The U.K. Wine Industry is seen as a 100-million pound sector that will thrive in warmer weathers brought about by climate change. Well, so long as investors carefully site vineyards and prepare for some poor harvests because of drastic changes within the weather. This is the conclusion brought about by scientists located at the University of East Anglia and the report was found in a paper published recently. The report finds many British vinegrowers may be overestimating certain risks involved that global warming imposes to the budding business industry.
The U.K. Wine Industry Still Needs to Know the Risks Involved Pertaining to Warmer Climates
About two-thirds of the U.K. Wine Industry do think that climate change poses an imminent threat to their business. This is about the same ratio as to those who think it has already assisted in boosting their production. This is in accordance to a report that was published in the Australian Journal of Grape and Wine Research.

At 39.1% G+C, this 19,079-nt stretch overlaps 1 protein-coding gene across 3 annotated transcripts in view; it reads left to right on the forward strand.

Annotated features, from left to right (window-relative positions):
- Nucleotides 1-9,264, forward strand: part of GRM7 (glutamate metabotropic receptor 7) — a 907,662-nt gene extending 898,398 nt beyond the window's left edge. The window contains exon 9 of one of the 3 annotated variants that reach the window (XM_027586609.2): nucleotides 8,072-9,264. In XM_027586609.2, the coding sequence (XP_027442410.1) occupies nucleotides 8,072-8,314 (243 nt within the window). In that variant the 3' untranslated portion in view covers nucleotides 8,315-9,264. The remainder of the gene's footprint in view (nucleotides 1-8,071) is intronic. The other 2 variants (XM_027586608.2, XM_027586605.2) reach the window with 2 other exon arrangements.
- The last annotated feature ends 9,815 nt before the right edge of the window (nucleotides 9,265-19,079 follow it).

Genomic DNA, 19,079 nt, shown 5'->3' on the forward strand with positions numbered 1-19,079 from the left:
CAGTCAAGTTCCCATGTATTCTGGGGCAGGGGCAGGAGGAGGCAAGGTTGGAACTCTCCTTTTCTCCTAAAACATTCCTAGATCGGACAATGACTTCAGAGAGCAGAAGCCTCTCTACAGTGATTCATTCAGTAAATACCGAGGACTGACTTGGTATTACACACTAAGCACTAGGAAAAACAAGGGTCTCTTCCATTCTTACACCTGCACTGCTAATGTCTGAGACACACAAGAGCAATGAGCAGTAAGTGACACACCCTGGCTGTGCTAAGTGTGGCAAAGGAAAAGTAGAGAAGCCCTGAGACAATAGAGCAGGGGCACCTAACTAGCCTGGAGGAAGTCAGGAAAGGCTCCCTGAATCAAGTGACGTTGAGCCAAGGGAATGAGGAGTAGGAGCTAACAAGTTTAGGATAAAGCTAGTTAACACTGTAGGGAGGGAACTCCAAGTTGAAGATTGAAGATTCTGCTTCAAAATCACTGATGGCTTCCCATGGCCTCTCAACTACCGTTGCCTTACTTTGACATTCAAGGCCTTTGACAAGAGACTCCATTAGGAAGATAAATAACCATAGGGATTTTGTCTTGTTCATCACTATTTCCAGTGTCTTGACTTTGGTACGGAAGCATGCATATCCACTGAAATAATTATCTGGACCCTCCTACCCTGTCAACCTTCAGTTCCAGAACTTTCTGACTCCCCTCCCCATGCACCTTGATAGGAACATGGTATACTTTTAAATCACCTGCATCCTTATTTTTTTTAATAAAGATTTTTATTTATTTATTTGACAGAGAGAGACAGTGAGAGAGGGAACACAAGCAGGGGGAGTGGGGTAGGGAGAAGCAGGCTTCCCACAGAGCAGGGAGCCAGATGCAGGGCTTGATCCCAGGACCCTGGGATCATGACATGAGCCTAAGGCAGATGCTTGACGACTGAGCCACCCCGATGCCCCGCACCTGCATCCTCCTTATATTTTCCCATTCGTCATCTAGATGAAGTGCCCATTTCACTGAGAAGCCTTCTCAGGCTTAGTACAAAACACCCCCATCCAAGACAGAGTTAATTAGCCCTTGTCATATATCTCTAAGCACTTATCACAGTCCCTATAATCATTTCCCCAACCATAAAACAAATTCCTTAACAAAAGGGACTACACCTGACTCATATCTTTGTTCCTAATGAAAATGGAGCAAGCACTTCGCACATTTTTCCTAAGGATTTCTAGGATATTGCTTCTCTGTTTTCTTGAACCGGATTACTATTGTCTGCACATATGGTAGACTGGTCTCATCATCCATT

Alistair Nesbitt, the study’s leading author, stated the following in an interview: “Average temperatures that make vine-growing more viable are increasing.” He also stated that the United Kingdom has been warming faster than the global average since the year 1960. It is even found that the U.K. experienced eight of the hottest years since 2002.
These higher temperatures have been a key component with regards to the U.K. Wine Sector. In fact, it caused a 148-percent growth of vineyard areas between the years 2004 and 2013. Other key components that led to the growth of the industry were better marketing procedures and increased consumer appetite within the U.K., especially when talking about locally produced wine. Even though wine has been produced in Britain for more than a thousand years, there are recent notable improvements in wine-creating techniques and grape selection that has led the sector to flourish.
The downside, however, of climate change are less apparent. Warmer weather can also bring heavier rains when the time comes. This can have the possibility of vineyards yielding heavy damage as what researchers have found. As an example, Nyetimber vineyard in England was forced to abandon its harvest back in 2012 because if heavy downpours during the flowering season.
For those looking for investing within the U.K. Wine Industry, studies show two important messages to achieve pleasant results. One is that the vineyards need to be chosen carefully, and the other vital information that should be noted is that the business plan should also include weather shocks.